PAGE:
That heavy commitment to training is perhaps the main factor in limiting how fast the chain will grow. This year, Chey expects to nearly double the number of units, with six additions, and for the next several years he allows that there might be 10 openings a year. He expects the main nucleus to remain in Atlanta, with growth occurring in concentric circles from there. New company stores will be financed internally and through an initial round of external financing this year.
With such a small portfolio, marketing and customer research are not really formalized yet. Promotion mainly takes the form of local store marketing, and the corporate culture stresses community involvement from the manager down. "We do a ton in the community," Chey says, "not just because it's the right thing to do, but it has also paid dividends." One of the biggest benefits, he says, is helping employees feel like they are part of the community. He thinks shared values are a big reason employees like working for the company. So is empowerment.
"We focus on the concept of doing the right thing," Chey says. "When you're in front of the customer, your job is to do the right thing, even if it's not the least expensive or easiest solution."
Why does Chey think he can succeed where others have failed? Mainly because he is realistic about the challenges he faces in running an Asian restaurant.
"This cuisine is a totally different animal than other cuisines," he observes. "Your supply chain is different because you're using some ingredients that you can't get through a mainline distributor, so you've got to pound the pavement. Cooking on a wok range is also different. People look at it and say, 'this looks like a sautè station with a different flame,' but it's not."
And he knows he has competition. "I think there are 30,000 Chinese and Asian restaurants in the U.S., a lot of mom and pops that do a nice job," Chey admits. To those doing a not-so-nice job: Watch out.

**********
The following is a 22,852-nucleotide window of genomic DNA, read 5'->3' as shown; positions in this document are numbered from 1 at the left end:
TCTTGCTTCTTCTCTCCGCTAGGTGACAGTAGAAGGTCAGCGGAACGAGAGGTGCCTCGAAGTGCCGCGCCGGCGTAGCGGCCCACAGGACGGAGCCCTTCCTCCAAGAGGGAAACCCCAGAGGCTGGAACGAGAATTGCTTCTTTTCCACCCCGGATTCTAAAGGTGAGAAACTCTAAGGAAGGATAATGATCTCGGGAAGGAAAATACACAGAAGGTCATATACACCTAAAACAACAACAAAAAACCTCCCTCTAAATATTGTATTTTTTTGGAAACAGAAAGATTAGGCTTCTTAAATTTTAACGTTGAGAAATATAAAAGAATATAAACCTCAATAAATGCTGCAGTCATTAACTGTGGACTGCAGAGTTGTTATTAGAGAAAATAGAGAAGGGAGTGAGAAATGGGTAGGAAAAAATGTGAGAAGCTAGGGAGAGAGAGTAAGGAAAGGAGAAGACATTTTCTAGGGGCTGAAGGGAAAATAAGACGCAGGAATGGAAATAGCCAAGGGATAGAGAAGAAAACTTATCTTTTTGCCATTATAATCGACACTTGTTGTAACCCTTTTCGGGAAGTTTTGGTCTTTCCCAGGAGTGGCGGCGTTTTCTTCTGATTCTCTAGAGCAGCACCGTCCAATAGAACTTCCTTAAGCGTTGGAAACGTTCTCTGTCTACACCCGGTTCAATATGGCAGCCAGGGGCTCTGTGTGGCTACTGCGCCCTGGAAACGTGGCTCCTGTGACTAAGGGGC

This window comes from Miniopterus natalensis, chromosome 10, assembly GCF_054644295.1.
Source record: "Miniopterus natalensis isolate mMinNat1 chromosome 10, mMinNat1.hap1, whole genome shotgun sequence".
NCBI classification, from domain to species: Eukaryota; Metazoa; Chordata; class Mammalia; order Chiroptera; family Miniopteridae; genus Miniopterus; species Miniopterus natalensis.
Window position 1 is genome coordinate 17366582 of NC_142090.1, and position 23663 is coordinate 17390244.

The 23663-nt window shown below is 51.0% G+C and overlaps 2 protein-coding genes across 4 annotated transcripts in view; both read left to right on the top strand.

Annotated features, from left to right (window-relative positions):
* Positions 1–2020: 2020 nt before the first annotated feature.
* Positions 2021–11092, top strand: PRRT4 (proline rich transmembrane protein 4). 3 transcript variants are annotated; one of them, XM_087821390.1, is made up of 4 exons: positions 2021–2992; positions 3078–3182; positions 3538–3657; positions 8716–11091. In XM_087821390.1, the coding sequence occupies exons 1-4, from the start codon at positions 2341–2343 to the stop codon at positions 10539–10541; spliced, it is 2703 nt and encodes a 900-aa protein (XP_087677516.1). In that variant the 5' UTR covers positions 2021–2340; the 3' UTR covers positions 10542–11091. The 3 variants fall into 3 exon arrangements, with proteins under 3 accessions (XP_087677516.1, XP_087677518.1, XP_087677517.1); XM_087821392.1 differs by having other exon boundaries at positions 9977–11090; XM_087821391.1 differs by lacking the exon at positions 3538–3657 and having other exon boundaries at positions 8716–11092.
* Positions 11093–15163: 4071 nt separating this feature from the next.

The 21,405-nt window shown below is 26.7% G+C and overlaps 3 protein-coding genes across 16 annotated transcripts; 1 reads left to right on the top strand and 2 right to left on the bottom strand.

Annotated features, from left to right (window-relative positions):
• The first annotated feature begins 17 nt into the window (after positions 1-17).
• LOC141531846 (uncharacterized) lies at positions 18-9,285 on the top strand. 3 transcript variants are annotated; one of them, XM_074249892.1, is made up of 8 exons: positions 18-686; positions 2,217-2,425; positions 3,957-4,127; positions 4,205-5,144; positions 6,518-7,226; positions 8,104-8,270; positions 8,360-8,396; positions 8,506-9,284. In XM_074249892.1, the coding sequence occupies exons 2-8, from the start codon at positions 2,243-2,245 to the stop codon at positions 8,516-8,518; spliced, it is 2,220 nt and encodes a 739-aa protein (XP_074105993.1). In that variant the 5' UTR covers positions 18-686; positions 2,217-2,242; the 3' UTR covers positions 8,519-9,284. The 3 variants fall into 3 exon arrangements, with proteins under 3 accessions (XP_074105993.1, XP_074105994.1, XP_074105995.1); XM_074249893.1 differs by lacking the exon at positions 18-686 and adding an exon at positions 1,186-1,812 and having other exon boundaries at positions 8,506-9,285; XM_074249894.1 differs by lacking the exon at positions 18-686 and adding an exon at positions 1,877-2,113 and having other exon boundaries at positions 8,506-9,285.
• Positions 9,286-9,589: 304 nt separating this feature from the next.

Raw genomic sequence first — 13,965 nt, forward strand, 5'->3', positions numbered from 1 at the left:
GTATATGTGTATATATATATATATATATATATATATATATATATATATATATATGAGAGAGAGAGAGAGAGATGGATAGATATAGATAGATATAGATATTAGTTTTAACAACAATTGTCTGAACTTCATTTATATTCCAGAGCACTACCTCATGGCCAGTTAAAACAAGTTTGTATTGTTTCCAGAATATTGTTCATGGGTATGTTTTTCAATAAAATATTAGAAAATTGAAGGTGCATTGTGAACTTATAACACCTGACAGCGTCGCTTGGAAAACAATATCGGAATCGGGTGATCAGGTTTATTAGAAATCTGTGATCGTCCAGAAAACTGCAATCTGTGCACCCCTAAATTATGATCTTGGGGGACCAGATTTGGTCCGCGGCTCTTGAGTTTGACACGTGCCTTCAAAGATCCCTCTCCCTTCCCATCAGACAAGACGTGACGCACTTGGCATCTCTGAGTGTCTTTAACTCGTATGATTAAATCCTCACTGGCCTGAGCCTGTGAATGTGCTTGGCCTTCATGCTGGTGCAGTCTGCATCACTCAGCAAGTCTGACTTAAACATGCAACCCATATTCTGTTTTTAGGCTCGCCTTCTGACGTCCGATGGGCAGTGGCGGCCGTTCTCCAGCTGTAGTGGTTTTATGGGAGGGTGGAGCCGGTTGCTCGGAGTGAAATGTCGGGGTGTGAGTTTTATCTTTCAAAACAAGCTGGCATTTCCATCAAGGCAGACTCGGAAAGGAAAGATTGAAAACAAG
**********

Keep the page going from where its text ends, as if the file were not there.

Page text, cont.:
On the Menu
NOODLES AND STIR FRIES
Will It Fly?
Doc Chey's Asian Kitchen faces growing competition in the Asian segment, but the brand may be able to rise above it in large part because of its unique service model, which offers fast casual at lunch, table service at dinner. Consultant Paul Fields says that model taps into what diners want.
"Most people don't mind pushing a tray in a line for breakfast or lunch, but they don't want to do that for dinner," says Fields, principle with Restaurant Development Associates in Bethesda, MD. "To provide casual dining service under the same roof as fast casual service is brilliant."
Another plus is the growing mainstreaming of Asian food. "I wouldn't say it's as American as pizza, but it's getting close," he says. He likes Doc Chey's pan-Asian approach, which provides something for everyone. Whether regular customers will visit several times a week remains to be seen, but "certainly they're doing all the right things to get the frequency there," he says.
Doc Chey's Asian Kitchen
CONCEPT: pan-Asian fast casual/casual OWNERSHIP: Partnership headed by Rich Chey LEADERSHIP: Rich Chey, owner; Brook Messina, corporate executive chef; Brad Spratte, director of franchising; Mark McCagg, director of operations; Richard Rivera and John Metz, board members EXPANSION PLANS: 6 in 2006; 10 in 2007 AVERAGE CHECK: $9 at lunch, $12-$13 at dinner AVERAGE UNIT SALES: $1.1-$1.6 million